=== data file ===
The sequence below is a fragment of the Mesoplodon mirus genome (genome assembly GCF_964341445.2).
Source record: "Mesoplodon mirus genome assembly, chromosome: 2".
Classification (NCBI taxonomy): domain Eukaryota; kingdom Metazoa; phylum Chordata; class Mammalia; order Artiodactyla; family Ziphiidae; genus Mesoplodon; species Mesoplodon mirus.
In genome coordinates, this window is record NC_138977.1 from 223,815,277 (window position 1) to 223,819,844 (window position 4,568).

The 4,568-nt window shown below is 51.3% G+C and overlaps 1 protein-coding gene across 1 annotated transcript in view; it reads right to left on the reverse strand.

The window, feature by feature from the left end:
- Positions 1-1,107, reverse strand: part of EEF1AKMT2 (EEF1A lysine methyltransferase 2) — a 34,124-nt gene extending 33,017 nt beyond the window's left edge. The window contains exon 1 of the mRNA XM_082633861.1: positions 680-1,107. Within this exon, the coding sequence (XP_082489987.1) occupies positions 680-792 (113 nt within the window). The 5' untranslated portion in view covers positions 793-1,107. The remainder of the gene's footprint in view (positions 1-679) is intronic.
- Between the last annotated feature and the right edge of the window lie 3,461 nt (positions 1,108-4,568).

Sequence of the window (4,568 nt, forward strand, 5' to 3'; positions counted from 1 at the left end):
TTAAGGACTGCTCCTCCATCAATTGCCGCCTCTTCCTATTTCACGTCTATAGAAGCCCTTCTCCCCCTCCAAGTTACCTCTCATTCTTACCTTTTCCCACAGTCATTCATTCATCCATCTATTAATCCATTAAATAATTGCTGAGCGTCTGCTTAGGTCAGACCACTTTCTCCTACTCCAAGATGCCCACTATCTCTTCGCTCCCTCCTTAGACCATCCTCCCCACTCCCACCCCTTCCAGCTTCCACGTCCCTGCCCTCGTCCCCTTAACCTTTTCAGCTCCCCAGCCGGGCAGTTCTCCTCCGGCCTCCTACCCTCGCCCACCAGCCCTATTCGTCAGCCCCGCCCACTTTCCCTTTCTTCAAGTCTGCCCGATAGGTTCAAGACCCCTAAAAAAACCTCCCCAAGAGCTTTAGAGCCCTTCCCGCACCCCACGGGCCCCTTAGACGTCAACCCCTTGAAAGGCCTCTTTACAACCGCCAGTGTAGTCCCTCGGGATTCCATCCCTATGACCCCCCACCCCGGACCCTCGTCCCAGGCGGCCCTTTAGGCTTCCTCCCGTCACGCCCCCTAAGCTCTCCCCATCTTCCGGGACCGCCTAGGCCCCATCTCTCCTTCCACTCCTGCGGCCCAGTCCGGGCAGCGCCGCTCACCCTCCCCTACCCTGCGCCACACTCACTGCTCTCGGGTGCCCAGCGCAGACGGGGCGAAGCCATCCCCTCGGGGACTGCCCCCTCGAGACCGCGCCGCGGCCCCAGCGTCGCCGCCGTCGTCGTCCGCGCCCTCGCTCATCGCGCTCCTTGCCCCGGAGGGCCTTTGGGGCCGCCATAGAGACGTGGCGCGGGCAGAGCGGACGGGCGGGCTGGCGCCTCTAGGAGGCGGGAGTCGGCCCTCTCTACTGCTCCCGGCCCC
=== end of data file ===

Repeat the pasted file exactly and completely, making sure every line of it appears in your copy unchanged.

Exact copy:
The sequence below is a fragment of the Mesoplodon mirus genome (genome assembly GCF_964341445.2).
Source record: "Mesoplodon mirus genome assembly, chromosome: 2".
Classification (NCBI taxonomy): domain Eukaryota; kingdom Metazoa; phylum Chordata; class Mammalia; order Artiodactyla; family Ziphiidae; genus Mesoplodon; species Mesoplodon mirus.
In genome coordinates, this window is record NC_138977.1 from 223,815,277 (window position 1) to 223,819,844 (window position 4,568).

The 4,568-nt window shown below is 51.3% G+C and overlaps 1 protein-coding gene across 1 annotated transcript in view; it reads right to left on the reverse strand.

The window, feature by feature from the left end:
- Positions 1-1,107, reverse strand: part of EEF1AKMT2 (EEF1A lysine methyltransferase 2) — a 34,124-nt gene extending 33,017 nt beyond the window's left edge. The window contains exon 1 of the mRNA XM_082633861.1: positions 680-1,107. Within this exon, the coding sequence (XP_082489987.1) occupies positions 680-792 (113 nt within the window). The 5' untranslated portion in view covers positions 793-1,107. The remainder of the gene's footprint in view (positions 1-679) is intronic.
- Between the last annotated feature and the right edge of the window lie 3,461 nt (positions 1,108-4,568).

Sequence of the window (4,568 nt, forward strand, 5' to 3'; positions counted from 1 at the left end):
TTAAGGACTGCTCCTCCATCAATTGCCGCCTCTTCCTATTTCACGTCTATAGAAGCCCTTCTCCCCCTCCAAGTTACCTCTCATTCTTACCTTTTCCCACAGTCATTCATTCATCCATCTATTAATCCATTAAATAATTGCTGAGCGTCTGCTTAGGTCAGACCACTTTCTCCTACTCCAAGATGCCCACTATCTCTTCGCTCCCTCCTTAGACCATCCTCCCCACTCCCACCCCTTCCAGCTTCCACGTCCCTGCCCTCGTCCCCTTAACCTTTTCAGCTCCCCAGCCGGGCAGTTCTCCTCCGGCCTCCTACCCTCGCCCACCAGCCCTATTCGTCAGCCCCGCCCACTTTCCCTTTCTTCAAGTCTGCCCGATAGGTTCAAGACCCCTAAAAAAACCTCCCCAAGAGCTTTAGAGCCCTTCCCGCACCCCACGGGCCCCTTAGACGTCAACCCCTTGAAAGGCCTCTTTACAACCGCCAGTGTAGTCCCTCGGGATTCCATCCCTATGACCCCCCACCCCGGACCCTCGTCCCAGGCGGCCCTTTAGGCTTCCTCCCGTCACGCCCCCTAAGCTCTCCCCATCTTCCGGGACCGCCTAGGCCCCATCTCTCCTTCCACTCCTGCGGCCCAGTCCGGGCAGCGCCGCTCACCCTCCCCTACCCTGCGCCACACTCACTGCTCTCGGGTGCCCAGCGCAGACGGGGCGAAGCCATCCCCTCGGGGACTGCCCCCTCGAGACCGCGCCGCGGCCCCAGCGTCGCCGCCGTCGTCGTCCGCGCCCTCGCTCATCGCGCTCCTTGCCCCGGAGGGCCTTTGGGGCCGCCATAGAGACGTGGCGCGGGCAGAGCGGACGGGCGGGCTGGCGCCTCTAGGAGGCGGGAGTCGGCCCTCTCTACTGCTCCCGGCCCC